Communication and getting the message across, there’s a need to get better at IT!

on 29 July 2015

There are many misconceptions surrounding IT, one of the main ones being that it's actually some kind of parallel universe. Other departments tend to think of the ‘IT guys’ as all being geeks who hide themselves away and rarely communicate with the outside world unless it is via email or online chat.

The truth couldn't be more different however and many IT pros have got so fed of their insight and communication falling on deaf ears that they would have us believe they have all but given up and accepting their stereotyping. The main problem is getting the message across to others the importance of the IT infrastructure, something most IT pros admit they are failing at but try to look to other departments to help out, marketing for example.

We were dismayed to read a recent survey commissioned by CIO  which stated 31% of the IT pros who responded said that they spent between 4 and 8 hours a month solely on communication. A further 30% spent somewhere between 9 and 24 of their working hours attempting to communicate about IT stuff whilst 11% spent at least 25 hours talking shop.

A further 45% claimed to spend more time now talking to colleagues about IT than they were a couple of years ago while 41% said the time the spent talking shop hadn't changed at all.

Perhaps more disheartening were the outcomes of the communication, IT pros certainly do not feel they have anything to show for their communications. The respondents themselves only rated themselves as being able to perform damage control a mere 15% of the time it was needed, which is slightly concerning if businesses are not listening to the IT team at critical times.

Based on the survey, it seems the areas that IT departments most struggled in a communication sense are as follows, with the figure at the end being how many rated themselves as being highly effective at it;

  • Explaining a business strategy or vision 13%
  • Building up credibility and trust 12%
  • Demonstrating how IT understands the needs of the business 11%
  • Able to attract new talent 8%
  • Proving the business value of IT  7%
  • Educating others on capabilities and technologies 6%

It seems overall that IT departments are dissatisfied with internal communications within their organisation, with a total of 44% of those surveyed said that they felt in some way concerned with how internal IT communication was handled within their company, in fact some didn’t feel it was their role to communicate with the company but the role of the marketing department to disseminate information. Something we tend to agree with for communicating some issues, although if IT are ever going to change the perception of themselves it will only happen through communication.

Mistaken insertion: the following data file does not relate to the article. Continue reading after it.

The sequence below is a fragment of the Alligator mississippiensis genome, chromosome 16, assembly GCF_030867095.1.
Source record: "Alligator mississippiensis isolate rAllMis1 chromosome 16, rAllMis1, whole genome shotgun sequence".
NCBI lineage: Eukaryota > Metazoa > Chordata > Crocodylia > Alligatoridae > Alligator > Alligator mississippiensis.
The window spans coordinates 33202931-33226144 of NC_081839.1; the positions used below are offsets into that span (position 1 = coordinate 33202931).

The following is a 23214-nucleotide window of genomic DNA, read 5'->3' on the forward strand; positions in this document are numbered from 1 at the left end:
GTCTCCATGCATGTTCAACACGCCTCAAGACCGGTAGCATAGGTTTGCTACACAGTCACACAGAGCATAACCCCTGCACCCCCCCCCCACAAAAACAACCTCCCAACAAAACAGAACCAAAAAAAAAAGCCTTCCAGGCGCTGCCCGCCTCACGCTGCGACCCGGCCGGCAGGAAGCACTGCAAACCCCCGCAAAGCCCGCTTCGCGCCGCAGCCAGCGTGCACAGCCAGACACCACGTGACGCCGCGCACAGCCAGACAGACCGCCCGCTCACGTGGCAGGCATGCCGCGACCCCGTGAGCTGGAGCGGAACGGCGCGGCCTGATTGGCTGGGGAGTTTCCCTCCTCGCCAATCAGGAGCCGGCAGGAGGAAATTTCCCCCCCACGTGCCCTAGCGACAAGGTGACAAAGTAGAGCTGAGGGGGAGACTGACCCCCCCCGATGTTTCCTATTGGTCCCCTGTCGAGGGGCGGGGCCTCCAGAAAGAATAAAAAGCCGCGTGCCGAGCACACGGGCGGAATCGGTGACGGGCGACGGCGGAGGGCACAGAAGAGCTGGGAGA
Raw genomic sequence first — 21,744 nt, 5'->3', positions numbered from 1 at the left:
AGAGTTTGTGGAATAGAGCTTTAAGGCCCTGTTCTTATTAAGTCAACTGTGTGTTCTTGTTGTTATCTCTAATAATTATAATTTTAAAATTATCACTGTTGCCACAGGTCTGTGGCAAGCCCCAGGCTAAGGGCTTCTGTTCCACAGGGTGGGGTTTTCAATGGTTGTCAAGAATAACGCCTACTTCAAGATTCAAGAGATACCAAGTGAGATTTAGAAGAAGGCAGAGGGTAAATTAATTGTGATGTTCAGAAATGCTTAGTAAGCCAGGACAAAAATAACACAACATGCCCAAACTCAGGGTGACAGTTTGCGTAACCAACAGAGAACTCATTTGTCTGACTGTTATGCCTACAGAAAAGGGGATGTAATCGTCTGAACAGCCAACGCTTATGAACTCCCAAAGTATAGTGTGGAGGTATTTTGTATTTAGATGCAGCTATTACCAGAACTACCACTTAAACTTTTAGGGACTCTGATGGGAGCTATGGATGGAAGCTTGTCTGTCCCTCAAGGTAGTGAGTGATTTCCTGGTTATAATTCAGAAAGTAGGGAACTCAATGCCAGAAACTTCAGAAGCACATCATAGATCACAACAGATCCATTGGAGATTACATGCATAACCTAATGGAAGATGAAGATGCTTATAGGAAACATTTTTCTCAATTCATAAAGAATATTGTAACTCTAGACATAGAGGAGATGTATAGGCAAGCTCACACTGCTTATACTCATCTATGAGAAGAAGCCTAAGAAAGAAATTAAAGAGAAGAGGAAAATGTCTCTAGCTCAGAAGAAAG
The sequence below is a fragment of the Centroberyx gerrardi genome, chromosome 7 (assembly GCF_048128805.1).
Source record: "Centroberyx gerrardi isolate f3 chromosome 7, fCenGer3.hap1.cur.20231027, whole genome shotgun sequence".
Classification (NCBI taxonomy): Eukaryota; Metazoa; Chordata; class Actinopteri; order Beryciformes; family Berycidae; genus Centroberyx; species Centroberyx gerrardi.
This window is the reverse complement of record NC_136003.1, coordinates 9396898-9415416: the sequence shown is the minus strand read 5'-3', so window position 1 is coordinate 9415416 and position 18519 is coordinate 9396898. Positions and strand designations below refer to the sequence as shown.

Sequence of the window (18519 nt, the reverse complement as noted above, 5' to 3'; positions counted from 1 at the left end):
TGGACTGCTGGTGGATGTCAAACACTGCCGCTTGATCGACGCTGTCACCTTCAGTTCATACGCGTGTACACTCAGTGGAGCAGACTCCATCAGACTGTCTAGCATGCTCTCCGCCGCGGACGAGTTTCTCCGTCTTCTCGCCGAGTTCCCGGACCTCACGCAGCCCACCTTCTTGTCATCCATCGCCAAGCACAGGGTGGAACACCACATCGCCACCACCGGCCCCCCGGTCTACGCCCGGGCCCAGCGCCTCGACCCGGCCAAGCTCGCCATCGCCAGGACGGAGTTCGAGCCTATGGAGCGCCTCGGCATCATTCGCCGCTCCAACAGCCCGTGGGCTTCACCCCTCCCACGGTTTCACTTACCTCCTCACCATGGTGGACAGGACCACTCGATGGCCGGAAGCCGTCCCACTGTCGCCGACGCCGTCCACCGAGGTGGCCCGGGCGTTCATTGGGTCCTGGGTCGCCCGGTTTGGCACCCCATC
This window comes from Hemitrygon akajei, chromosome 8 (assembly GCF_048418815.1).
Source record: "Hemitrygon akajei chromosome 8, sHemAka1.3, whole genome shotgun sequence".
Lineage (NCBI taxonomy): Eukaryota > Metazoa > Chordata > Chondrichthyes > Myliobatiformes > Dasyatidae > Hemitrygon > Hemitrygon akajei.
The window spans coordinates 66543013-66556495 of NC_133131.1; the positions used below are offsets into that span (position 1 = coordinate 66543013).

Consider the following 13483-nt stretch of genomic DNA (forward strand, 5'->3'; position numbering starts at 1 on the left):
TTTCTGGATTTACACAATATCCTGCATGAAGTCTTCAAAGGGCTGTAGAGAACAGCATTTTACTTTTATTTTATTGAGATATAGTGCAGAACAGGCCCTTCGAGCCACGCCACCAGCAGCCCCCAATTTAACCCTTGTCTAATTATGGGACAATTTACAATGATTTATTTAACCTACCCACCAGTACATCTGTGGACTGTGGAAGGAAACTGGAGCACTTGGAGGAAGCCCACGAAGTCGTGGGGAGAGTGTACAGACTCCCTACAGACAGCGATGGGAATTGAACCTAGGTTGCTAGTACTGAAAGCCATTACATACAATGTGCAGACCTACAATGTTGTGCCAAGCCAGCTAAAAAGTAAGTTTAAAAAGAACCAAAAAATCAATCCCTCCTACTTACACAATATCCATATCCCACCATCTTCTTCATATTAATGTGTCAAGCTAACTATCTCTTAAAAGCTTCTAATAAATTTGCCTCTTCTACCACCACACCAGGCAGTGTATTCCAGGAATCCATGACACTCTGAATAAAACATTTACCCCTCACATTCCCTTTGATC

You may look to your marketing department to suggest or work with you to find new ways to communicate with the business and highlight the importance of IT and dispel the myth that the IT team are more than the “have you tried restarting” brigade. You also have to bear in mind that every business is different, thus what may work well for one will probably fall flat for others but your marketing team should be able to guide you.

It’s time to think outside the box and instead of discussing how you can make your communication more effective in terms of the time you spend on it look at it from the perspective of those on the receiving end. Instead of depending on the message travelling up the ranks and reaching the top level intact pushing to meet with those in first place seems a pretty solid tactic. Those in the higher ranks who actually deploy the business' overall strategy are the ones who need to hear it straight from the horse’s mouth, so to speak and the one’s with the power to ensure the message is passed on and communicated in the most effective way, this could be through staff workshops, training, internal newsletters and announcements.

Like any marketing or communication message, it’s important to pitch to your target audience and not leave anyone out. For example, there will certainly be times when lines of communication should also be aimed at middle management as well as senior management, after all these are the people who make sure the agendas set by those above are carried out correctly. Your end users are a group which should also be kept in the loop at every opportunity.

And remember, try to cut down on the tech jargon somewhat and you will find your audience is a lot more receptive and appreciative as they will actually be able to understand what you are saying and the benefits of what you’re suggesting, it’s about how you can make their life easier or make them look good. You might find it annoying to dumb down what you are trying to say but better to get the message across in a way people understand than have everyone wondering what the heck you are talking about.

 


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